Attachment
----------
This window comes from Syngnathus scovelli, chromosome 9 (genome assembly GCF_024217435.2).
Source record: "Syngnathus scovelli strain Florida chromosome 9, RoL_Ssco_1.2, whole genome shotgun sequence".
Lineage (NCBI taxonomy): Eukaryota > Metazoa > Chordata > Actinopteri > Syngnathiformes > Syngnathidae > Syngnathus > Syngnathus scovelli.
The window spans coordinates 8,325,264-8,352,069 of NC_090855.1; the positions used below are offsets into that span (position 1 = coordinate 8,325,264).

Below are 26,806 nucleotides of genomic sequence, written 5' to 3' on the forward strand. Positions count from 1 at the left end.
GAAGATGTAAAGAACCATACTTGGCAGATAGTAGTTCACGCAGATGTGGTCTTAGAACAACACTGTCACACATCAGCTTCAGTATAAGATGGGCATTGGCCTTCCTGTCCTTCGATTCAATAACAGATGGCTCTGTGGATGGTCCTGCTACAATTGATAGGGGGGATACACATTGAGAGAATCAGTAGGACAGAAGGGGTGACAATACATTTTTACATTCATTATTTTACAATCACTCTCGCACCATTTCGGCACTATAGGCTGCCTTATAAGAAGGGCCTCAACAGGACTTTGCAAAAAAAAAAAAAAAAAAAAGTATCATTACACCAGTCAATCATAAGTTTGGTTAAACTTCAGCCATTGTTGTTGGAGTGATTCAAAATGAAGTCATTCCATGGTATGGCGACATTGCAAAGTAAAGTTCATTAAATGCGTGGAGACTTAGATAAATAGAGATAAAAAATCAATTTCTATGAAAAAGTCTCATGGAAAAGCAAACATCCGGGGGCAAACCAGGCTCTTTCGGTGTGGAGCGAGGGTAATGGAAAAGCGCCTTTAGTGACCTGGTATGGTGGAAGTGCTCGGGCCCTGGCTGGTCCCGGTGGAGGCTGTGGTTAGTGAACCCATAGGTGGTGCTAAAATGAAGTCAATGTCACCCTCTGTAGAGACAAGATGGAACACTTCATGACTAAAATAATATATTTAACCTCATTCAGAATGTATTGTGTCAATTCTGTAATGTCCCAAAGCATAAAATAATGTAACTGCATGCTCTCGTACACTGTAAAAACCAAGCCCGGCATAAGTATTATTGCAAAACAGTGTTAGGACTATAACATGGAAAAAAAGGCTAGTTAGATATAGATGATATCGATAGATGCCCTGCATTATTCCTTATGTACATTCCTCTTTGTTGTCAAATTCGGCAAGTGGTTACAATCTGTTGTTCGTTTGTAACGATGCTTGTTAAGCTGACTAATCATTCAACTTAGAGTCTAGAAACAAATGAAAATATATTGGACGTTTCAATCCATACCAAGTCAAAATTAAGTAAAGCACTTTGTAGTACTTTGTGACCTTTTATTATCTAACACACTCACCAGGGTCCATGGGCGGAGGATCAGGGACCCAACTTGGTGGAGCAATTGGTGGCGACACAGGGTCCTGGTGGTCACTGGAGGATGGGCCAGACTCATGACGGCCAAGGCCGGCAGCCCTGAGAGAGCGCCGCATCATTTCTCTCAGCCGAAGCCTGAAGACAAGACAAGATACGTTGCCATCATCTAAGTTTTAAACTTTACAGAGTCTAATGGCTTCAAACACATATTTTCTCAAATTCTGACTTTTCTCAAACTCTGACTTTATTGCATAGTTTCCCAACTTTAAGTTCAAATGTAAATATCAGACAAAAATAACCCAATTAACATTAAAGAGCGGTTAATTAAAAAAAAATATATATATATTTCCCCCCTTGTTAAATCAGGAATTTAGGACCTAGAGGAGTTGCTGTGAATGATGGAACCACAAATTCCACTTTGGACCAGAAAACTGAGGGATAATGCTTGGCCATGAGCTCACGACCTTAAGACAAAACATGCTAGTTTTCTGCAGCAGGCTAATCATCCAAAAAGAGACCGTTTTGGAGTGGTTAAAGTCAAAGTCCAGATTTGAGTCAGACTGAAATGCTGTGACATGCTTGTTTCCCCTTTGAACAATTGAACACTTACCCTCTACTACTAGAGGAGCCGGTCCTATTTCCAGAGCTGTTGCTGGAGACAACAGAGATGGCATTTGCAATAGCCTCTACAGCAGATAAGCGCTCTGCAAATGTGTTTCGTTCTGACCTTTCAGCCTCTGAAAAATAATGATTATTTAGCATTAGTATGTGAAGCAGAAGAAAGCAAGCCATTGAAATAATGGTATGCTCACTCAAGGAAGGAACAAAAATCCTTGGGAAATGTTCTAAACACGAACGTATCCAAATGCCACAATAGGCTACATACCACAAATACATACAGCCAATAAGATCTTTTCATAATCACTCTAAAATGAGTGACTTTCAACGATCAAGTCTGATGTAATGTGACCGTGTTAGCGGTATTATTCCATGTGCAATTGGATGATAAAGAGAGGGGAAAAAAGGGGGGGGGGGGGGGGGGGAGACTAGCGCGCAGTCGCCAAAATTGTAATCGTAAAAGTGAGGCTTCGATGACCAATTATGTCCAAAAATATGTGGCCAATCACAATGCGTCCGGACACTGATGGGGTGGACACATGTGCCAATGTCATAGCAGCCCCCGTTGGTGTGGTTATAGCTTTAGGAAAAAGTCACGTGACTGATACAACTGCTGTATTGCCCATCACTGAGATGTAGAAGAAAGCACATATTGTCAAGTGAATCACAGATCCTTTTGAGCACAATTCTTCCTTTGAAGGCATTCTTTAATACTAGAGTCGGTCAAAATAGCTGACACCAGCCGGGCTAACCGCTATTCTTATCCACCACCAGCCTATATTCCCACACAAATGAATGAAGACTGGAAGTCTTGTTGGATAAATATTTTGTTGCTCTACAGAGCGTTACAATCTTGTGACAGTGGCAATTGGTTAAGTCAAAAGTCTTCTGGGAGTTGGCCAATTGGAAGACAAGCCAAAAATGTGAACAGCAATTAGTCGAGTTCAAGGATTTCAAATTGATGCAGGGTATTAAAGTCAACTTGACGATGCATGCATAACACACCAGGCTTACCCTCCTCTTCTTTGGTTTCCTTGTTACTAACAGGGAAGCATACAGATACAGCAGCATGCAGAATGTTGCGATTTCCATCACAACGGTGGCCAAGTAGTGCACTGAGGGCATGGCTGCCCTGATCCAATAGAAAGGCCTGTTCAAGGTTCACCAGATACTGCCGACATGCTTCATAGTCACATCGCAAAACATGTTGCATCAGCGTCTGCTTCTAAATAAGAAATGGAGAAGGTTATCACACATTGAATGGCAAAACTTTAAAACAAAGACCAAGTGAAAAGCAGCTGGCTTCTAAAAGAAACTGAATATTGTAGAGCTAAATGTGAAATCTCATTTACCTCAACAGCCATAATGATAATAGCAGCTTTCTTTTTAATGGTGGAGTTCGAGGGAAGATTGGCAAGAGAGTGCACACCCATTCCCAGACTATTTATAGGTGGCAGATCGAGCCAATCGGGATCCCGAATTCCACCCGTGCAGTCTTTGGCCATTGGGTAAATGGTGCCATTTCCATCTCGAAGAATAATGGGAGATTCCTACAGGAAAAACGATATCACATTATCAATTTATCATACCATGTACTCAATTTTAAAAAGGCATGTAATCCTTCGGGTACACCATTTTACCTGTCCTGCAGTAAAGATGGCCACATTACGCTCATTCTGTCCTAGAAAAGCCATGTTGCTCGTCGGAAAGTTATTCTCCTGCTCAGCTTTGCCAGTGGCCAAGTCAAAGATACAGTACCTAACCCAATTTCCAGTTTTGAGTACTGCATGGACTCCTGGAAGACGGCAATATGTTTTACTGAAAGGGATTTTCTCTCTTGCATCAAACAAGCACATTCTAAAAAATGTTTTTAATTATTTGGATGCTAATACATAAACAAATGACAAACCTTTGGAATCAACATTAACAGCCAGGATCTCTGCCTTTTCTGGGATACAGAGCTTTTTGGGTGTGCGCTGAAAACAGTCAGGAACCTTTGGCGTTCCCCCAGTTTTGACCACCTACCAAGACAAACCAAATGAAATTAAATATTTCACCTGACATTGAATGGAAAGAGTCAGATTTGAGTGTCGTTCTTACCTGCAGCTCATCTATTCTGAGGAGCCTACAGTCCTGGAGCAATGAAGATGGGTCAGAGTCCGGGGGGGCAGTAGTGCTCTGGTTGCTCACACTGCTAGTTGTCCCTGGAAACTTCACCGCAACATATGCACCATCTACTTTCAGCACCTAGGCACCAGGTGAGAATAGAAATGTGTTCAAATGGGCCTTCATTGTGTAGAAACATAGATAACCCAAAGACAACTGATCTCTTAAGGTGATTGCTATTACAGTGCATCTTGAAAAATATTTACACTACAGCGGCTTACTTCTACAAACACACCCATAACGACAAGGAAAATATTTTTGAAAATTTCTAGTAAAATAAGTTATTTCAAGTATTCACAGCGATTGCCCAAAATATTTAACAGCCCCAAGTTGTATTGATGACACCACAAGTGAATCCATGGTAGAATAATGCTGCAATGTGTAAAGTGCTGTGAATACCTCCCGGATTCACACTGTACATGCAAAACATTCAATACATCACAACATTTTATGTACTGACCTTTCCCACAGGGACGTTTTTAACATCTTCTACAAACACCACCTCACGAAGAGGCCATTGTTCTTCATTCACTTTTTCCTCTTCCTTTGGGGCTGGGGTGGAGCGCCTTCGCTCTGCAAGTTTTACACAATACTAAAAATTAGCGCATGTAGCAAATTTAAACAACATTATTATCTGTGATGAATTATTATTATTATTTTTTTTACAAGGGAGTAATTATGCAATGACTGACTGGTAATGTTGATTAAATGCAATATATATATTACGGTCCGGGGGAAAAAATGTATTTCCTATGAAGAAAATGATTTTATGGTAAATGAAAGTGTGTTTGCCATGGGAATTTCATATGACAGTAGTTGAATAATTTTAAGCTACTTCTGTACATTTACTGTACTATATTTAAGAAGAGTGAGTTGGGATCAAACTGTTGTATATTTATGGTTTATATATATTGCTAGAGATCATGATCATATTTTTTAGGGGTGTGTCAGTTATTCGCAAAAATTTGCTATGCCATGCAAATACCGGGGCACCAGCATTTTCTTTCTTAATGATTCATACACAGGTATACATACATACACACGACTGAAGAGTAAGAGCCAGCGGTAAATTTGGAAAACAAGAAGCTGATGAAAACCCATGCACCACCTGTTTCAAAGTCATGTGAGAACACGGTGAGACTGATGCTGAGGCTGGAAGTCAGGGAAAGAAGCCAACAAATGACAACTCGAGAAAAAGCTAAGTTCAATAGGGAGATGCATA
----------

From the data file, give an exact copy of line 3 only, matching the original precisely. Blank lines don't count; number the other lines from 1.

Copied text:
Lineage (NCBI taxonomy): Eukaryota > Metazoa > Chordata > Actinopteri > Syngnathiformes > Syngnathidae > Syngnathus > Syngnathus scovelli.